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None have been charged with the burglaries as yet, and none will be, I’m sure, after Dickerson reads this letter. I’ve have been broken into twice since April 27, Without arrests and convictions burglaries will continue to be an ongoing problem for residences in rural Columbia County. I do not blame the deputies who I’ve worked with. I blame the policies of incumbent Sheriff Dickerson. In conclusion, Dave Fuller is honest, he has integrity, he has ethics, he knows how the sheriff’s office needs to be run. He will do the job we elect him for. Dave Molony, Scappoose Investigation needed As reported to me on or about March 12, Undersheriff Moyer and two deputies were flying from Salt Lake City, Utah to Portland after attending a workshop. Before boarding the plane in Salt Lake City, all three stopped at Squatters Pub inside the airport to have lunch. Undersheriff Moyer and one deputy consumed two alcoholic beverages and the other deputy had a cola. They then left that pub and went to a second bar where Moyer and the same deputy consumed two more alcoholic beverages. When they left the bar, prior to boarding the flight, all three went to the terminal and Moyer and the deputy stated they were going back to the bar. It is unknown how many more alcoholic beverages they consumed while at the bar for the third time. Before arriving in Portland, the deputy who had not consumed alcohol was asked if he would be able to drive the county car back to St. Helens since he doesn’t drink alcohol. It seemed that Moyer was admitting that he and the other deputy were too impaired to drive. The deputy who had not been drinking said he was unable to drive because he had a relative picking him up at the airport. The flight from Salt Lake City to Portland is just over an hour. It’s not known who drove the county car back to St. Helens, either Moyer or the deputy, both of whom had been drinking. The sheriff recently stated that he needed to respond to a “serious matter” concerning Dave Fuller, who was driving his personal vehicle. The sheriff also stated, “If someone admits to driving and drinking and crashed his car, we are going to investigate that.” Although Moyer and the deputy did not have an accident, one of the two was driving the county car from the airport after having had a number of drinks. When the deputy who hadn’t been drinking arrived at the sheriff’s office, Moyer was not there, but the deputy who rode with him was at the office along with the county car. You would think the sheriff would want to have this serious allegation investigated. The non-drinking deputy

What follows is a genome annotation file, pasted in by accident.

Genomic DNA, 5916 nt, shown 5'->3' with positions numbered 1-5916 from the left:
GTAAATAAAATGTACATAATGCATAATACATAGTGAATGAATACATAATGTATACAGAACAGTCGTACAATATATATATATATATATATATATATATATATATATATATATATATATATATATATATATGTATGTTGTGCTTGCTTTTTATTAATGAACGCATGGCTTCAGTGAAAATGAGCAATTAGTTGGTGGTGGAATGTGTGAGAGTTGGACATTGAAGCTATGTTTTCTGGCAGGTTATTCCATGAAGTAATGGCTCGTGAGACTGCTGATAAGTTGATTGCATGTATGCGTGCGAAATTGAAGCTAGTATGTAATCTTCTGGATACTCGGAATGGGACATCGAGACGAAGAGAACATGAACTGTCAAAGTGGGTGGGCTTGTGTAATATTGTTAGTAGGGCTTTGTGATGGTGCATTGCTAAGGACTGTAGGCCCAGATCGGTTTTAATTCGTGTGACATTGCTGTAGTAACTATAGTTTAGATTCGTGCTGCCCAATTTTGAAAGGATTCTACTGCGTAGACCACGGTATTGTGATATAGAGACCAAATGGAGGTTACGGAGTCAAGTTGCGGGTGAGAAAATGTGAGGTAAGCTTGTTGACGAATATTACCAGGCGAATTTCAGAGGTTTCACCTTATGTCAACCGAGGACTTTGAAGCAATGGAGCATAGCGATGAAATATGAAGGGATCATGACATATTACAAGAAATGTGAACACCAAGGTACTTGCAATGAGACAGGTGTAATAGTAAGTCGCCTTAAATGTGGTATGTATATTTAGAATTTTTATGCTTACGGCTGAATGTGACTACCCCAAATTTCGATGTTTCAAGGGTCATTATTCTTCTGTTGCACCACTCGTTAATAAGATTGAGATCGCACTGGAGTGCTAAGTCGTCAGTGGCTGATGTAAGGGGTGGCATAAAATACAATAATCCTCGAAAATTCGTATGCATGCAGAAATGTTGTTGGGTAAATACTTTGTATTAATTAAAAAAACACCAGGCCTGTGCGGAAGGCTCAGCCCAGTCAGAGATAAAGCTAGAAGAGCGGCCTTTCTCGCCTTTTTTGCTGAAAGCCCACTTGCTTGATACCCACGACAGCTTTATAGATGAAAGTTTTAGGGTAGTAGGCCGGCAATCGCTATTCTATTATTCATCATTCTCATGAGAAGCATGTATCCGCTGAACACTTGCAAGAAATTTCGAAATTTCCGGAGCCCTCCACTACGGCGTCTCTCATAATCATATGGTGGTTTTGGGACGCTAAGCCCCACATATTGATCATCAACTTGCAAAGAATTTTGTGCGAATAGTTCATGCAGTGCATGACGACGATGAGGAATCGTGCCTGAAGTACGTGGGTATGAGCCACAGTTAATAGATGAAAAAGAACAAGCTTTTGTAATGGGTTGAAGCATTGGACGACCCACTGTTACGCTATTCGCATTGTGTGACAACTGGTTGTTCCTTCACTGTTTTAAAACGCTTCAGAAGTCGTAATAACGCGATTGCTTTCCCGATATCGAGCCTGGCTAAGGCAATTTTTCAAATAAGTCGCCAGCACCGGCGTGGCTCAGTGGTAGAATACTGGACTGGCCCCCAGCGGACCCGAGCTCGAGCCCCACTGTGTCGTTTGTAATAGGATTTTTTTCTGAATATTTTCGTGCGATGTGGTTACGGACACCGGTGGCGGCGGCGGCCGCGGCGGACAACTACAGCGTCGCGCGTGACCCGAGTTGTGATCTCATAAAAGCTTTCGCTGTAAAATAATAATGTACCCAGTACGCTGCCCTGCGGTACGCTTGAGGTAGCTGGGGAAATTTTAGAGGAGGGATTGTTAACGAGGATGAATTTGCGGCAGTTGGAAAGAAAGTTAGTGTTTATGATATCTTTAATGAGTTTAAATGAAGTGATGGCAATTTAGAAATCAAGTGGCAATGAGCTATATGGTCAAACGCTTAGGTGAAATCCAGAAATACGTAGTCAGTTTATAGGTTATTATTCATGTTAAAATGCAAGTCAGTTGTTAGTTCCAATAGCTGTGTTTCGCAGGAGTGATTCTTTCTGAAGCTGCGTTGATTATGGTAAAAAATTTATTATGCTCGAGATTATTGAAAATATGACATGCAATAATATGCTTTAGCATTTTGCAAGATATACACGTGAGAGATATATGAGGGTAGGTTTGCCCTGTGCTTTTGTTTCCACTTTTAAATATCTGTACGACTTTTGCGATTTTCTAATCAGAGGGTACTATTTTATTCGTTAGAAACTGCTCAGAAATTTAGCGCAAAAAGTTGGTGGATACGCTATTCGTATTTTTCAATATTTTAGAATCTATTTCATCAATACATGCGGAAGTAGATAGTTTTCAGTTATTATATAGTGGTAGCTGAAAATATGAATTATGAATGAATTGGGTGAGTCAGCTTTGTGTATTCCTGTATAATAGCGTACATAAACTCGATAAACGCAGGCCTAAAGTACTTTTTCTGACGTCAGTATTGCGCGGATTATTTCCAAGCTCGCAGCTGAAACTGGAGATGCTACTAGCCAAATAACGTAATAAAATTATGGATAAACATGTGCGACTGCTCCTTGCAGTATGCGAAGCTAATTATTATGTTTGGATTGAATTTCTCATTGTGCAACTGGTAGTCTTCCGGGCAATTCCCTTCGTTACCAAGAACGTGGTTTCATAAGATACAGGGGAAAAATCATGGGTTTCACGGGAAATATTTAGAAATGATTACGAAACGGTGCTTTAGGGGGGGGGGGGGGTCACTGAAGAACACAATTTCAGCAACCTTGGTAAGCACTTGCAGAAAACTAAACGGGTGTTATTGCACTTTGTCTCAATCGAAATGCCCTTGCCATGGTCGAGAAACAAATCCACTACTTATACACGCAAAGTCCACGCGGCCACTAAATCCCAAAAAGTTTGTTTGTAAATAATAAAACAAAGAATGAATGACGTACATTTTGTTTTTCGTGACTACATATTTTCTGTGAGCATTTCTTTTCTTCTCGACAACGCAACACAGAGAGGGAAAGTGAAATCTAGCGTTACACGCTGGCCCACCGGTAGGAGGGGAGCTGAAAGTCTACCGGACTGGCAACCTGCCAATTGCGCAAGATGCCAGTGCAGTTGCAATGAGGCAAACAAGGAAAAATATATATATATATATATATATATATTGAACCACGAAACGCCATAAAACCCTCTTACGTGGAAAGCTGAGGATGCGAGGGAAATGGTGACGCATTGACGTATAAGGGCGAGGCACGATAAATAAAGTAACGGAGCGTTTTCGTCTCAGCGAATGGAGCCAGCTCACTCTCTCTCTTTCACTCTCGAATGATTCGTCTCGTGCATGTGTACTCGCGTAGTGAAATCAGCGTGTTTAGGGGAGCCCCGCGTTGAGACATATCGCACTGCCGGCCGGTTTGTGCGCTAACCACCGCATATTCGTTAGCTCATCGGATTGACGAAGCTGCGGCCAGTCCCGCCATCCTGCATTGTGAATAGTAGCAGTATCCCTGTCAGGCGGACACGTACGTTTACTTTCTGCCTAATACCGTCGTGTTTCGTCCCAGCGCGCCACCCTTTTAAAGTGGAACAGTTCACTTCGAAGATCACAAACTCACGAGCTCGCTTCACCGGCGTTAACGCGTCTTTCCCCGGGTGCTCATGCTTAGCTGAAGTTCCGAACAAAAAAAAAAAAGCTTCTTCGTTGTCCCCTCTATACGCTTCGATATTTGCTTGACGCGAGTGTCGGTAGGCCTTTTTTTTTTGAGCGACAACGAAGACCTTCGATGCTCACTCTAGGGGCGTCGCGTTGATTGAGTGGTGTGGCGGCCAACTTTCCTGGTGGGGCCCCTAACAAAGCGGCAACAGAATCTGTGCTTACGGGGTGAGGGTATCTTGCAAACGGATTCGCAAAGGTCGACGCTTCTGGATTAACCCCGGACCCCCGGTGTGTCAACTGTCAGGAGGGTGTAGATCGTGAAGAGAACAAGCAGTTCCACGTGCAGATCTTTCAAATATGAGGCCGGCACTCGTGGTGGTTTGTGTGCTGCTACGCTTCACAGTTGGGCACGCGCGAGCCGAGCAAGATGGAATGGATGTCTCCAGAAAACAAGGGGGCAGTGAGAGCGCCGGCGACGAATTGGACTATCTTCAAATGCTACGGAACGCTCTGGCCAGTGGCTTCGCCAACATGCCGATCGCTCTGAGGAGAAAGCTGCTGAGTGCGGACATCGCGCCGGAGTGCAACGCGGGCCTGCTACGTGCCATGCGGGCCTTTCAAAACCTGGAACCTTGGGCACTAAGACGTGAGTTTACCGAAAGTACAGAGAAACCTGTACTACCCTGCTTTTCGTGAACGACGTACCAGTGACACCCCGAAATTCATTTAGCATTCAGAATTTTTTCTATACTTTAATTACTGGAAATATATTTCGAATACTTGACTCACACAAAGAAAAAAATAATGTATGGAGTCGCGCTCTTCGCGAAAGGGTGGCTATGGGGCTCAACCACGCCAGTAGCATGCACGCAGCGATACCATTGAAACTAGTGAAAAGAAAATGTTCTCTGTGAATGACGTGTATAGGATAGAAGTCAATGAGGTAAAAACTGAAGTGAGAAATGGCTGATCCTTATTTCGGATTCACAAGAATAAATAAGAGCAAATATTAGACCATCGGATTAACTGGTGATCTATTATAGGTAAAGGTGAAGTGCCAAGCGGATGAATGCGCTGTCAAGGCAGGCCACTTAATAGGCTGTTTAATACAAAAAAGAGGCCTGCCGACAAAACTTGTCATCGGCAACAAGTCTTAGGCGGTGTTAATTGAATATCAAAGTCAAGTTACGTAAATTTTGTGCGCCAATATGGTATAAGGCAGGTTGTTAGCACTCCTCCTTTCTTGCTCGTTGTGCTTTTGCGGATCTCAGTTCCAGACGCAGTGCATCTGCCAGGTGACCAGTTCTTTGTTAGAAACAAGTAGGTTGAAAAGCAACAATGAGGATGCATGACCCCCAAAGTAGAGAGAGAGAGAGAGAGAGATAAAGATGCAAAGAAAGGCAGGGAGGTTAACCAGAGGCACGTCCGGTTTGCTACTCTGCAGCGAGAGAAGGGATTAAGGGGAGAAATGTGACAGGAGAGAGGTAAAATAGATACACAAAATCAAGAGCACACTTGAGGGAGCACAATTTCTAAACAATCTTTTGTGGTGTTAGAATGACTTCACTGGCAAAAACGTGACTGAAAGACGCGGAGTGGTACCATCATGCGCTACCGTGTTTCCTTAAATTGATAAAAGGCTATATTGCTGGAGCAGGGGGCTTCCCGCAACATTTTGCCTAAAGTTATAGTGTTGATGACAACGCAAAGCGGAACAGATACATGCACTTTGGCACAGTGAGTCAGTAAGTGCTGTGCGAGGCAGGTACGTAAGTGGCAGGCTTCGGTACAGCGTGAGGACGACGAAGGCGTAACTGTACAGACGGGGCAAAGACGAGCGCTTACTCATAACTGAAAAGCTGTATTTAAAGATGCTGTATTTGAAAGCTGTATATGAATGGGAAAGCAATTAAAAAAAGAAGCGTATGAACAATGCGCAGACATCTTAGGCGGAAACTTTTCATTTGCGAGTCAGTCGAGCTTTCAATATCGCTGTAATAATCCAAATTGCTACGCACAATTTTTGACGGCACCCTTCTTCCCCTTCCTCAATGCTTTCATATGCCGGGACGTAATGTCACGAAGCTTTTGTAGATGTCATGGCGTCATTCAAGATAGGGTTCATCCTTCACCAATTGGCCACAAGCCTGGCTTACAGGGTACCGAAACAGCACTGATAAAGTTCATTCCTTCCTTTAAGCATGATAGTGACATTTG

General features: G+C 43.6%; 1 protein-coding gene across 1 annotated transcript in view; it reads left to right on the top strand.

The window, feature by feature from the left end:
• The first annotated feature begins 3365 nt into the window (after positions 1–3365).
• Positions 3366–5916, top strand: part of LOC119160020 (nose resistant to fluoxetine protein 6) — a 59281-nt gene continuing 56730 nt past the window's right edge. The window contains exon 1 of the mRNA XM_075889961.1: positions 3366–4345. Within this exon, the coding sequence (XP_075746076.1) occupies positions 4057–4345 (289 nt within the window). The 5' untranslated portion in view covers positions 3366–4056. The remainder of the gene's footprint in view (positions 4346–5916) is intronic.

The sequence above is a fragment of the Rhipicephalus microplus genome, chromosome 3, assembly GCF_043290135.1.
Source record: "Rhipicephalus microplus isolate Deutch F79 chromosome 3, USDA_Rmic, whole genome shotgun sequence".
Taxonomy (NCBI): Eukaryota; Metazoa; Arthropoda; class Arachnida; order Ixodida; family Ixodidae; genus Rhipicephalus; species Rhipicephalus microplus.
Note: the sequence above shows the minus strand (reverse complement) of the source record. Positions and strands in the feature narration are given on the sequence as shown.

did report this incident in writing to the human resources department. The questions to be answered are: was the complaint forwarded from human resources to the sheriff? If not, why? Has this, or will it be investigated? Will Moyer and the deputy be placed on administrative leave as Fuller was? Will this be swept under the rug? This is obviously a personnel matter that Dickerson needs to look into. Fuller had the backbone, honesty and integrity to stand up and admit what happened. Will the sheriff, Moyer or the deputy have the same honesty and integrity? Joseph Manuel, Scappoose Support Fuller I am writing regarding the current campaign for Columbia County Sheriff. It is apparent that the local papers have picked their candidate. Articles against Mr. Fuller are being written based off of information gathered from the sheriff’s office. As any up-to-date voter is aware, the sheriff’s office roughly translates to Sheriff Dickerson, the opponent of Mr. Fuller and a biased source of information. On the subject of the current investigation – it seems to me that the sheriff’s department and Oregon State Police combined just might come to some conclusion on this major six-month investigation over a $250 ticket for not filing an accident report. I can see where the suspense and your sensationalizing the unproven allegations against Mr. Fuller is a continued effort to discredit him in his campaign for sheriff. The local papers have